Who is This ‘We’?: Poetry for the ‘Families Belong Together’ Rally

fancycrave-427217-unsplash
photo by FancyCrave via Unsplash

I’m not going to make the ‘Families Belong Together’ Rally in Onancock today (Saturday, June 30) from 11-12:30. And when asked for a statement, I couldn’t find the words.  So I contributed this poem to be read.  May we find the ‘we’ that is truly ‘us.’

Who is this ‘we’ into which I am enlisted?

What is this sweet land of liberty I invoke when I sing, “My country ’tis of Thee”?

What God do I invite to bless America?

Who are the ‘we’ who hear cries from the Valley of Texas

and wonder what ‘we’ we have become?

 

‘Our’ ancestor, we Christians say, was a wandering Aramean.

When we look to the Scriptures we hear Deuteronomy’s command

to look after ‘them’—the sojourners in our midst—

because ‘we’ were sojourners in other lands.

We are those who sing ‘Sometimes I feel like a motherless child’

while motherless children in scattered camps feel it more.

We are those who have beaten our breasts (insufficiently)

and sought repentance (insufficiently)

and proclaimed (insufficiently)

that we see and deplore the excesses and the evils

of native peoples separated from their lands and kin

of enslaved peoples separated from their lands and kin

of Japanese American families detained with their kin.

The injury is not only to ‘them’

but to us.

 

When we use the rationale of deterrence to excuse cruelty,

we injure ‘us.’

When we meet those who have left troubled lands seeking asylum here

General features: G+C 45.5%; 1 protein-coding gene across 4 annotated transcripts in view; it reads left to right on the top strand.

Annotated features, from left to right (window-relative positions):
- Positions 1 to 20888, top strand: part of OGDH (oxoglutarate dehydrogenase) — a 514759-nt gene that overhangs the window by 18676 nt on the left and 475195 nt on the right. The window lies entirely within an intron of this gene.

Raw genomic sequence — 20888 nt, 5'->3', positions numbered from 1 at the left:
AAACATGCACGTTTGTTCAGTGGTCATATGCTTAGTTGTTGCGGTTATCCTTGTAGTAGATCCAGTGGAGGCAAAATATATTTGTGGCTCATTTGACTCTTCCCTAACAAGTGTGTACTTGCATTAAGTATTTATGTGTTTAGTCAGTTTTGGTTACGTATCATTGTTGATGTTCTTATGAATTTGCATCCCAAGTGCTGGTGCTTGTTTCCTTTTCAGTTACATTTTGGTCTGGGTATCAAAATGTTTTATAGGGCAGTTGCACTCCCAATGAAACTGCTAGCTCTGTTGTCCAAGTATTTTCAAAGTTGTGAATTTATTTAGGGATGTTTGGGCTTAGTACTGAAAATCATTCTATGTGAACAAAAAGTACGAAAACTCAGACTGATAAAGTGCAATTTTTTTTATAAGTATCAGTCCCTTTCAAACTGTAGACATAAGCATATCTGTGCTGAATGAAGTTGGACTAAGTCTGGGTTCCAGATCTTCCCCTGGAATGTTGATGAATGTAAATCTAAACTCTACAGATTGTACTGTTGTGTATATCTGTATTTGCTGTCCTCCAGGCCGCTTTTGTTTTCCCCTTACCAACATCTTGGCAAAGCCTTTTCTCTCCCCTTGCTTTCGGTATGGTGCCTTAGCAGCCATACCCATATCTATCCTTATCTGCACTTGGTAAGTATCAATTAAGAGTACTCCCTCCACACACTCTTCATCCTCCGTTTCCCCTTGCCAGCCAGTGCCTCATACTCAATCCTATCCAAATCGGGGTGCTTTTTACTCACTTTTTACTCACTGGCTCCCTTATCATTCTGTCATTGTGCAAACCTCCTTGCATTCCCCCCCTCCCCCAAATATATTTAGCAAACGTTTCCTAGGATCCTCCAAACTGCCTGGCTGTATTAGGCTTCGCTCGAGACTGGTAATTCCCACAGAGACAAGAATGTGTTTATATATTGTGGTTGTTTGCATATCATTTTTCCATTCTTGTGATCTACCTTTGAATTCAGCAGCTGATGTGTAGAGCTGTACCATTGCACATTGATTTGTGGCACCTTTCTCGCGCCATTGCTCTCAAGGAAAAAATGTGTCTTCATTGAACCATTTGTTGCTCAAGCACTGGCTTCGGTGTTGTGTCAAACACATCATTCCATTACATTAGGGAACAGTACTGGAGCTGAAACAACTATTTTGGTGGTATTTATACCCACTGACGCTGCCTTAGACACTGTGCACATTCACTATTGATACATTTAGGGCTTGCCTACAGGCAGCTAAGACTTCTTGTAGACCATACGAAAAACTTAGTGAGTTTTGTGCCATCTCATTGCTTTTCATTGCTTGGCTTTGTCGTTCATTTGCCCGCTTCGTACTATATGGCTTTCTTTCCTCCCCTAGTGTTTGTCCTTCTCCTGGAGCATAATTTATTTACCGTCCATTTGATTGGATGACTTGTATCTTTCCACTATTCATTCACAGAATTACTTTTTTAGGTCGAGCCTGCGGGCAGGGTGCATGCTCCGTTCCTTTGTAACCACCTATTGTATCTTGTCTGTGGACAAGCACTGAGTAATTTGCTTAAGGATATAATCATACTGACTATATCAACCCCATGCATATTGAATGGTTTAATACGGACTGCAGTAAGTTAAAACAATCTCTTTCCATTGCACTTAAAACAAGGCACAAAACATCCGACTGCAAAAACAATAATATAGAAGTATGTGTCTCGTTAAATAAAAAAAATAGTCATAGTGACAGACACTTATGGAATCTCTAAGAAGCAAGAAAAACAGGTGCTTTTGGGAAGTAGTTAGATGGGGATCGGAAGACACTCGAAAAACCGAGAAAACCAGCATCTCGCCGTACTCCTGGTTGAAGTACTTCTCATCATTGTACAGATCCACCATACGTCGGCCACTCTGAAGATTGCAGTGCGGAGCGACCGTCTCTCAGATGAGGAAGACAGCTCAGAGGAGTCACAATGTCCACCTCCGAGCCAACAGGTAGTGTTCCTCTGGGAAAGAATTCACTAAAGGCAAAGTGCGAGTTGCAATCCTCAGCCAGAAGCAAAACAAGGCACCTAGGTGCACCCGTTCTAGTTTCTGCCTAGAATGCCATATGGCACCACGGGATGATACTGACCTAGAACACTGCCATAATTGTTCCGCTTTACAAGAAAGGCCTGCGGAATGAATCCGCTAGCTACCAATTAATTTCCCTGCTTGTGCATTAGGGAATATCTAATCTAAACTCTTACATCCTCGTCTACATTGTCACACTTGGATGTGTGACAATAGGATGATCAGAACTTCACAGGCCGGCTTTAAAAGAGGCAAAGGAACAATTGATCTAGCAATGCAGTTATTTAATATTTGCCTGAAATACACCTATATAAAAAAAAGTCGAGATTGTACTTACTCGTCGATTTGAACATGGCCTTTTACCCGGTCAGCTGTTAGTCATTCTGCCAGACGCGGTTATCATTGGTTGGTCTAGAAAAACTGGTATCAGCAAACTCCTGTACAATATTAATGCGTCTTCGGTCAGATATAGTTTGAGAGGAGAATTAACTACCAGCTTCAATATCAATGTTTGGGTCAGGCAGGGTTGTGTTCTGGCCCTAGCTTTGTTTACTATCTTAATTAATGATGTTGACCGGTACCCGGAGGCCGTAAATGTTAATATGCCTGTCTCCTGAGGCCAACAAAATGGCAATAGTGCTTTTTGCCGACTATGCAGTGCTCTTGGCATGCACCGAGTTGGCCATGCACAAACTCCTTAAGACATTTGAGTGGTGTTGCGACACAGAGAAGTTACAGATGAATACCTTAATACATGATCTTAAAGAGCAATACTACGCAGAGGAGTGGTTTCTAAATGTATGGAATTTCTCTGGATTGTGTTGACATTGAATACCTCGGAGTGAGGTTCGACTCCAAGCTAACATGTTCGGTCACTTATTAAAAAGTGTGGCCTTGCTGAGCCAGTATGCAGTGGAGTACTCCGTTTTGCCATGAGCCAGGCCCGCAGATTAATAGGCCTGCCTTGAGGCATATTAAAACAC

and offer them instead more trouble, more trauma, no room at the inn,

we injure ‘us.’

When we allow our immigration policy, debate, and system

to devolve into division and expressions of helplessness

we injure ‘us.’

 

“When was it that we saw you homeless, naked, hungry, imprisoned

and did not respond with the love you showed us

but instead with the inhumanity we know too well?,”

the separated goats asked Jesus.

“When you did not see me crying for my father, my mother, 

my daughter, my son.

“When you did not see.

“When the injury came to me,

it came to you.”

It comes to us.

 

Who is this ‘we’ into which we are enlisted?

It is you and me and them and us.

We are one people.

 

To call for a humane and fair immigration system is not a call

for the end of borders or law enforcement or thoughtful policy.

It is a call for the end of injury

…to all of us.

—29 June 2018

3 Comments

Leave a Reply

Fill in your details below or click an icon to log in:

WordPress.com Logo

You are commenting using your WordPress.com account. Log Out /  Change )

Google+ photo

You are commenting using your Google+ account. Log Out /  Change )

Twitter picture

You are commenting using your Twitter account. Log Out /  Change )

Facebook photo

You are commenting using your Facebook account. Log Out /  Change )

Connecting to %s